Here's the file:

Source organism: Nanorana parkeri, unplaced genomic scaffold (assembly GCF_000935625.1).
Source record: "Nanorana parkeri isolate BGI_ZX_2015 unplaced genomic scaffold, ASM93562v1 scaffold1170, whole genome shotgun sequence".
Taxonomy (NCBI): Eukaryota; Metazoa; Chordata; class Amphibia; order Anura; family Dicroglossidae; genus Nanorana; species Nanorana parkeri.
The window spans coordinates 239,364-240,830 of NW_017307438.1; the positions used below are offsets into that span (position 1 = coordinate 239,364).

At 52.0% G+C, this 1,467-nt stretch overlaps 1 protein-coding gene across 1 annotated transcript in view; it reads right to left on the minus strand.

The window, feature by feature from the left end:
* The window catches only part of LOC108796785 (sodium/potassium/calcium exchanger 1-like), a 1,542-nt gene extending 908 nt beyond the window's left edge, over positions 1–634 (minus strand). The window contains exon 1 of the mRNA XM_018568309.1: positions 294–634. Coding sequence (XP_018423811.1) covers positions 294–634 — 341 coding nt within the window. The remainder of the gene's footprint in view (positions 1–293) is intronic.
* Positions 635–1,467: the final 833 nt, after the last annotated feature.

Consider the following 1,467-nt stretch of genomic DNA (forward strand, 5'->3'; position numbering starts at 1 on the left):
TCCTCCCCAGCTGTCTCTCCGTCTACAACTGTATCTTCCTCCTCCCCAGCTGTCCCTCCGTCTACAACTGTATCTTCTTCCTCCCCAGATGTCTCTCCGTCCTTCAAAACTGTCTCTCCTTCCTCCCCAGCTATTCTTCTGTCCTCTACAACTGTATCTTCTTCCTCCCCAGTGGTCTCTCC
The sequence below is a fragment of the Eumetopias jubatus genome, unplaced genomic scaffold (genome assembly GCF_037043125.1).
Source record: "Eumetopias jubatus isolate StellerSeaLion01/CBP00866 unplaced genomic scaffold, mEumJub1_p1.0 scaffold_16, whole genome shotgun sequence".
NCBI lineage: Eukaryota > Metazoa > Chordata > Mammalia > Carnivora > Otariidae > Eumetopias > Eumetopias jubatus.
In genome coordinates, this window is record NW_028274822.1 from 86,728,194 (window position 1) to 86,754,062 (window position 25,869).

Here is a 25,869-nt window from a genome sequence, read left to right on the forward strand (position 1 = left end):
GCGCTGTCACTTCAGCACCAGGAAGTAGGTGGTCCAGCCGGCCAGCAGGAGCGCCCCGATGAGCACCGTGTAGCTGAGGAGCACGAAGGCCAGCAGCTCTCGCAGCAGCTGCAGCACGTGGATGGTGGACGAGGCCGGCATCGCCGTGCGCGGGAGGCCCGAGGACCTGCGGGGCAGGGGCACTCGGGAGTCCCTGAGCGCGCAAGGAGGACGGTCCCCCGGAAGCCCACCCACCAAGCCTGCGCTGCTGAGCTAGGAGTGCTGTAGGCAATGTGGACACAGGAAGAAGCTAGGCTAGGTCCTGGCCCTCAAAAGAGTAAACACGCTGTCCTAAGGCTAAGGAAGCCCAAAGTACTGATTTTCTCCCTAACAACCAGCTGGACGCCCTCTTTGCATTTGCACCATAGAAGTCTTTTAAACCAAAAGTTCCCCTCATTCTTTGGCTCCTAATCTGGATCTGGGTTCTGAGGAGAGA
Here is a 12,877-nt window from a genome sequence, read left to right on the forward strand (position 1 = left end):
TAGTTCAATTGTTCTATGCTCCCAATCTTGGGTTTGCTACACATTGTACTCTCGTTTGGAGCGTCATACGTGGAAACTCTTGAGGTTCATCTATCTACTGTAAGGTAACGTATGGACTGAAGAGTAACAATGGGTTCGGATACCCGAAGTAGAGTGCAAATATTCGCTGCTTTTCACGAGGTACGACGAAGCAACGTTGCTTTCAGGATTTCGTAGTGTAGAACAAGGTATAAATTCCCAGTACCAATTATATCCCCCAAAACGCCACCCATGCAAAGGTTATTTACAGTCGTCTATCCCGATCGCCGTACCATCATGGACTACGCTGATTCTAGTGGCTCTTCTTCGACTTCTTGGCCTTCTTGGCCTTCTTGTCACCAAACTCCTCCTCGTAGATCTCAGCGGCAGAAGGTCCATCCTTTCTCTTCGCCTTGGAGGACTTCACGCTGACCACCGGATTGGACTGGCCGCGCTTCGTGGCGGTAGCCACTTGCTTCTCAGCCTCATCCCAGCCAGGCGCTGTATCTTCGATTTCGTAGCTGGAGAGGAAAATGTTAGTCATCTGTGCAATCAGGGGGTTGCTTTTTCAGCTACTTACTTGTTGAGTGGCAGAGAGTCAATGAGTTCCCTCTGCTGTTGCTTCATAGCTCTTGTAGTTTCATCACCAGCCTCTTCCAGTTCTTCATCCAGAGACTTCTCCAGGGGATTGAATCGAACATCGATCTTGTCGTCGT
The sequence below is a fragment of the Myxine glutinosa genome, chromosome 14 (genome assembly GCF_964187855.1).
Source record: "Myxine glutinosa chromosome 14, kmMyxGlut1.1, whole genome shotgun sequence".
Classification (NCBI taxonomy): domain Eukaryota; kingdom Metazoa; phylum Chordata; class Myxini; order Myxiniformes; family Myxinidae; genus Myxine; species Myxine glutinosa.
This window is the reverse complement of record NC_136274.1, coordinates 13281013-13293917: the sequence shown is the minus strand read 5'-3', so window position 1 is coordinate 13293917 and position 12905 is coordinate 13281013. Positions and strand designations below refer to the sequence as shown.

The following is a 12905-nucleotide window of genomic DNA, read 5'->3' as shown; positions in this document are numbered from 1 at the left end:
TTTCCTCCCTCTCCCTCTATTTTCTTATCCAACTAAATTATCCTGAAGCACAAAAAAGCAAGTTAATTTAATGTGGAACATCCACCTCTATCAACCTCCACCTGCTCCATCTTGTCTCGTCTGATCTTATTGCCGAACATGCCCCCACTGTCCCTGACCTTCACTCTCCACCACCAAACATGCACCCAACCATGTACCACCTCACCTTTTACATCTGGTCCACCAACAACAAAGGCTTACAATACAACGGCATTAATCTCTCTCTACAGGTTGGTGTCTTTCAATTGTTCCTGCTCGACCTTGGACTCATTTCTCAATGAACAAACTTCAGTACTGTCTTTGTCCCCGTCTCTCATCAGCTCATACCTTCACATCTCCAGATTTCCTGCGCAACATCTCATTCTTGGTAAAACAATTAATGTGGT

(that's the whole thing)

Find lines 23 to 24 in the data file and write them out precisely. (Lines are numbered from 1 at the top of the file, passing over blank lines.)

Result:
The following is a 12905-nucleotide window of genomic DNA, read 5'->3' as shown; positions in this document are numbered from 1 at the left end:
TTTCCTCCCTCTCCCTCTATTTTCTTATCCAACTAAATTATCCTGAAGCACAAAAAAGCAAGTTAATTTAATGTGGAACATCCACCTCTATCAACCTCCACCTGCTCCATCTTGTCTCGTCTGATCTTATTGCCGAACATGCCCCCACTGTCCCTGACCTTCACTCTCCACCACCAAACATGCACCCAACCATGTACCACCTCACCTTTTACATCTGGTCCACCAACAACAAAGGCTTACAATACAACGGCATTAATCTCTCTCTACAGGTTGGTGTCTTTCAATTGTTCCTGCTCGACCTTGGACTCATTTCTCAATGAACAAACTTCAGTACTGTCTTTGTCCCCGTCTCTCATCAGCTCATACCTTCACATCTCCAGATTTCCTGCGCAACATCTCATTCTTGGTAAAACAATTAATGTGGT